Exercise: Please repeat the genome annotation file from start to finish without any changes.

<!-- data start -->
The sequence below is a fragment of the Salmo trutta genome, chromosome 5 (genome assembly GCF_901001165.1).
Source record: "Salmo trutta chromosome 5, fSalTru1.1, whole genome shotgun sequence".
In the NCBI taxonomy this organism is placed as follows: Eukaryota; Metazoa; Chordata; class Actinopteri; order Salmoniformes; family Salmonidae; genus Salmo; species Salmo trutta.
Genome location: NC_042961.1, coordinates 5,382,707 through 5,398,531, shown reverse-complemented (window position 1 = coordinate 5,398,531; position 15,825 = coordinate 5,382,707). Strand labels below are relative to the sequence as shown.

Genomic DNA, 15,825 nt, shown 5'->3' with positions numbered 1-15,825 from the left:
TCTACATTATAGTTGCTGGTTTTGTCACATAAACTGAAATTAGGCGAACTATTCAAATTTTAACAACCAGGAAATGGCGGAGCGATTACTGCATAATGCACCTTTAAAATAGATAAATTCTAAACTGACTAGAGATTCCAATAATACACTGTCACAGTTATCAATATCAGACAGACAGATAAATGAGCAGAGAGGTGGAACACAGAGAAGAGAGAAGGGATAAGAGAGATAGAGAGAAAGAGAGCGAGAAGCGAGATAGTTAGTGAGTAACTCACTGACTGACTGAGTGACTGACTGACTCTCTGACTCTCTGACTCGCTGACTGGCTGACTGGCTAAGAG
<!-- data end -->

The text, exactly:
The sequence below is a fragment of the Salmo trutta genome, chromosome 5 (genome assembly GCF_901001165.1).
Source record: "Salmo trutta chromosome 5, fSalTru1.1, whole genome shotgun sequence".
In the NCBI taxonomy this organism is placed as follows: Eukaryota; Metazoa; Chordata; class Actinopteri; order Salmoniformes; family Salmonidae; genus Salmo; species Salmo trutta.
Genome location: NC_042961.1, coordinates 5,382,707 through 5,398,531, shown reverse-complemented (window position 1 = coordinate 5,398,531; position 15,825 = coordinate 5,382,707). Strand labels below are relative to the sequence as shown.

Genomic DNA, 15,825 nt, shown 5'->3' with positions numbered 1-15,825 from the left:
TCTACATTATAGTTGCTGGTTTTGTCACATAAACTGAAATTAGGCGAACTATTCAAATTTTAACAACCAGGAAATGGCGGAGCGATTACTGCATAATGCACCTTTAAAATAGATAAATTCTAAACTGACTAGAGATTCCAATAATACACTGTCACAGTTATCAATATCAGACAGACAGATAAATGAGCAGAGAGGTGGAACACAGAGAAGAGAGAAGGGATAAGAGAGATAGAGAGAAAGAGAGCGAGAAGCGAGATAGTTAGTGAGTAACTCACTGACTGACTGAGTGACTGACTGACTCTCTGACTCTCTGACTCGCTGACTGGCTGACTGGCTAAGAG